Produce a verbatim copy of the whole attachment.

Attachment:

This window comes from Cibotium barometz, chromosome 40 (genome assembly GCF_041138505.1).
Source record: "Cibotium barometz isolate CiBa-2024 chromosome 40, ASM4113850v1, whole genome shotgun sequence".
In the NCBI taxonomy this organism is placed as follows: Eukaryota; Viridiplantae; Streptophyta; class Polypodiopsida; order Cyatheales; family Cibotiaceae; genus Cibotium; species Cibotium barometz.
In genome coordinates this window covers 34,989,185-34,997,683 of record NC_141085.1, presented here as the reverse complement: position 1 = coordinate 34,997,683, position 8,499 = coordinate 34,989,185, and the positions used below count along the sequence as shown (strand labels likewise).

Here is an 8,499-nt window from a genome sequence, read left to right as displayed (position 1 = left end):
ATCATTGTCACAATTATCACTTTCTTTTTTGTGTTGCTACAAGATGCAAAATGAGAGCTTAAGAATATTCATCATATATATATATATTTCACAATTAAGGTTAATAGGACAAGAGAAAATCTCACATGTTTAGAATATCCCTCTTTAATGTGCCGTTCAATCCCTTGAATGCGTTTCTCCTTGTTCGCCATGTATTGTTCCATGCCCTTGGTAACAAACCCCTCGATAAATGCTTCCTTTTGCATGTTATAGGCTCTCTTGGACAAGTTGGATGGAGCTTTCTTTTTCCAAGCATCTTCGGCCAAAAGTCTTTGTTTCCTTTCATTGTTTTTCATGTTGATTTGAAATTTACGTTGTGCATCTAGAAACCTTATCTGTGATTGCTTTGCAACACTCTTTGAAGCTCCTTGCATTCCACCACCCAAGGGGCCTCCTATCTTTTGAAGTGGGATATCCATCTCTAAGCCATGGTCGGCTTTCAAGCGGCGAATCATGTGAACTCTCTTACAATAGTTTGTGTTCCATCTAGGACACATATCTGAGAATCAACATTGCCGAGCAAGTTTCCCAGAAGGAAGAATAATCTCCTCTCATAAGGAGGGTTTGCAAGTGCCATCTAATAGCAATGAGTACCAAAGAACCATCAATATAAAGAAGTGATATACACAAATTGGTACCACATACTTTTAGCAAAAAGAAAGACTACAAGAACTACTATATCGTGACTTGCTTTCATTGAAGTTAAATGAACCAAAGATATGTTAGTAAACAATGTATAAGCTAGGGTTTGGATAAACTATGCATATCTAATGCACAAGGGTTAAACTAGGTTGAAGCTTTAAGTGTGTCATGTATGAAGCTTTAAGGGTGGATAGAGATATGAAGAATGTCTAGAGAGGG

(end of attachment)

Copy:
This window comes from Cibotium barometz, chromosome 40 (genome assembly GCF_041138505.1).
Source record: "Cibotium barometz isolate CiBa-2024 chromosome 40, ASM4113850v1, whole genome shotgun sequence".
In the NCBI taxonomy this organism is placed as follows: Eukaryota; Viridiplantae; Streptophyta; class Polypodiopsida; order Cyatheales; family Cibotiaceae; genus Cibotium; species Cibotium barometz.
In genome coordinates this window covers 34,989,185-34,997,683 of record NC_141085.1, presented here as the reverse complement: position 1 = coordinate 34,997,683, position 8,499 = coordinate 34,989,185, and the positions used below count along the sequence as shown (strand labels likewise).

Here is an 8,499-nt window from a genome sequence, read left to right as displayed (position 1 = left end):
ATCATTGTCACAATTATCACTTTCTTTTTTGTGTTGCTACAAGATGCAAAATGAGAGCTTAAGAATATTCATCATATATATATATATTTCACAATTAAGGTTAATAGGACAAGAGAAAATCTCACATGTTTAGAATATCCCTCTTTAATGTGCCGTTCAATCCCTTGAATGCGTTTCTCCTTGTTCGCCATGTATTGTTCCATGCCCTTGGTAACAAACCCCTCGATAAATGCTTCCTTTTGCATGTTATAGGCTCTCTTGGACAAGTTGGATGGAGCTTTCTTTTTCCAAGCATCTTCGGCCAAAAGTCTTTGTTTCCTTTCATTGTTTTTCATGTTGATTTGAAATTTACGTTGTGCATCTAGAAACCTTATCTGTGATTGCTTTGCAACACTCTTTGAAGCTCCTTGCATTCCACCACCCAAGGGGCCTCCTATCTTTTGAAGTGGGATATCCATCTCTAAGCCATGGTCGGCTTTCAAGCGGCGAATCATGTGAACTCTCTTACAATAGTTTGTGTTCCATCTAGGACACATATCTGAGAATCAACATTGCCGAGCAAGTTTCCCAGAAGGAAGAATAATCTCCTCTCATAAGGAGGGTTTGCAAGTGCCATCTAATAGCAATGAGTACCAAAGAACCATCAATATAAAGAAGTGATATACACAAATTGGTACCACATACTTTTAGCAAAAAGAAAGACTACAAGAACTACTATATCGTGACTTGCTTTCATTGAAGTTAAATGAACCAAAGATATGTTAGTAAACAATGTATAAGCTAGGGTTTGGATAAACTATGCATATCTAATGCACAAGGGTTAAACTAGGTTGAAGCTTTAAGTGTGTCATGTATGAAGCTTTAAGGGTGGATAGAGATATGAAGAATGTCTAGAGAGGG